Breached Settlement Agreements

Because settlement agreements are binding contracts, parties may find themselves in a situation in which one or more individuals breaches the contract (i.e. does not take the action or refrain from an action they promised in the agreement). Often, the only recourse for this is litigation.

To prevent any room for misinterpretation of a settlement agreement, it requires that the terms be well-defined and detailed. It should include exactly what needs to be done to solve existing differences and comply with the terms of the settlement agreement. It should also include provisions for what rights a party has if the other party does not abide by their promises in the agreement.


The Advantages of Settlement Agreements

A lawsuit may have already been filed relating to the underlying dispute. At this point, the other party might decide they would rather settle outside of court and come up with a mutual agreement to get the court case dismissed.

There is an advantage of making a settlement agreement instead of taking the case to court. When a lawsuit is filed in court, it becomes public information. Decisions that juries and judges make are viewable by the general public.

However, in a settlement agreement, the parties can agree to terms that are not made public, which keeps the terms under wraps and avoids a long, drawn-out litigation process while still coming to a settlement. This is typically the most desirable option.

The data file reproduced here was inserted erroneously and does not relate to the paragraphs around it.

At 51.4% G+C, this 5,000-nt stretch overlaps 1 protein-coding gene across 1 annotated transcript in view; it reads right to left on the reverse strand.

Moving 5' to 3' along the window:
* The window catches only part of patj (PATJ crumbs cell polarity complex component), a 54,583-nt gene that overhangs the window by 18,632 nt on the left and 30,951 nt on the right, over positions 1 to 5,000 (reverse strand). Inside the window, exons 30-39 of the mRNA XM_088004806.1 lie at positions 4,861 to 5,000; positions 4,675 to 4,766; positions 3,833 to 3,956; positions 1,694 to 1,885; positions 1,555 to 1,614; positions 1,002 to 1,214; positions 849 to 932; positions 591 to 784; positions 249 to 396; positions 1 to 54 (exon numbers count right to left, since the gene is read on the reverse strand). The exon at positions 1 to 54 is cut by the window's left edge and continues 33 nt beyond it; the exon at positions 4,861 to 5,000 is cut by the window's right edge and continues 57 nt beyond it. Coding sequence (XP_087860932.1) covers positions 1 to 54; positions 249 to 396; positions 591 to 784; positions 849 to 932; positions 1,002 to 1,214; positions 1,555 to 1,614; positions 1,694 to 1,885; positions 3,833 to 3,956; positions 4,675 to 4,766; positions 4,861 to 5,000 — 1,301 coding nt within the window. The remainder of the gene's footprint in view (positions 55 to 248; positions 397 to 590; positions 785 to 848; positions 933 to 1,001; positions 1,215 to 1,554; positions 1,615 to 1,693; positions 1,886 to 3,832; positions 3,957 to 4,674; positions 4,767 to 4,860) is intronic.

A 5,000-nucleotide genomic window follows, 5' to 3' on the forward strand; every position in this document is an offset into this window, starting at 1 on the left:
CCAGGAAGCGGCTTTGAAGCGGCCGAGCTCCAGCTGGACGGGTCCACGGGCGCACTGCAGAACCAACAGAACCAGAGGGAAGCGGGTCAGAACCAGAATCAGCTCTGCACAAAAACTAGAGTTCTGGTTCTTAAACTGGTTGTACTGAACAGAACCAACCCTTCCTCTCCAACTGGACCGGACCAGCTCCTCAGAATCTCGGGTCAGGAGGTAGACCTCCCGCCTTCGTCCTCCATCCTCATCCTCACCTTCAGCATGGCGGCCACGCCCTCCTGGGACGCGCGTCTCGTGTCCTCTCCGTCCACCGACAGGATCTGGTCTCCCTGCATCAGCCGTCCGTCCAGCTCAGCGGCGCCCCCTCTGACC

Do Settlement Agreements Require an Attorney?

People tend to look at the positive when it comes to settlement agreements and hope for the best outcome. Unfortunately, it seldom happens this way. It is difficult to imagine all possible scenarios and include language in the agreement which accounts for various outcomes. This means that, theoretically, attorneys are needed to compose and evaluate these documents to ensure the agreement is clear, valid, and enforceable.

When individuals try to develop their own settlement agreements without legal counsel, the outcome is not always the desired one.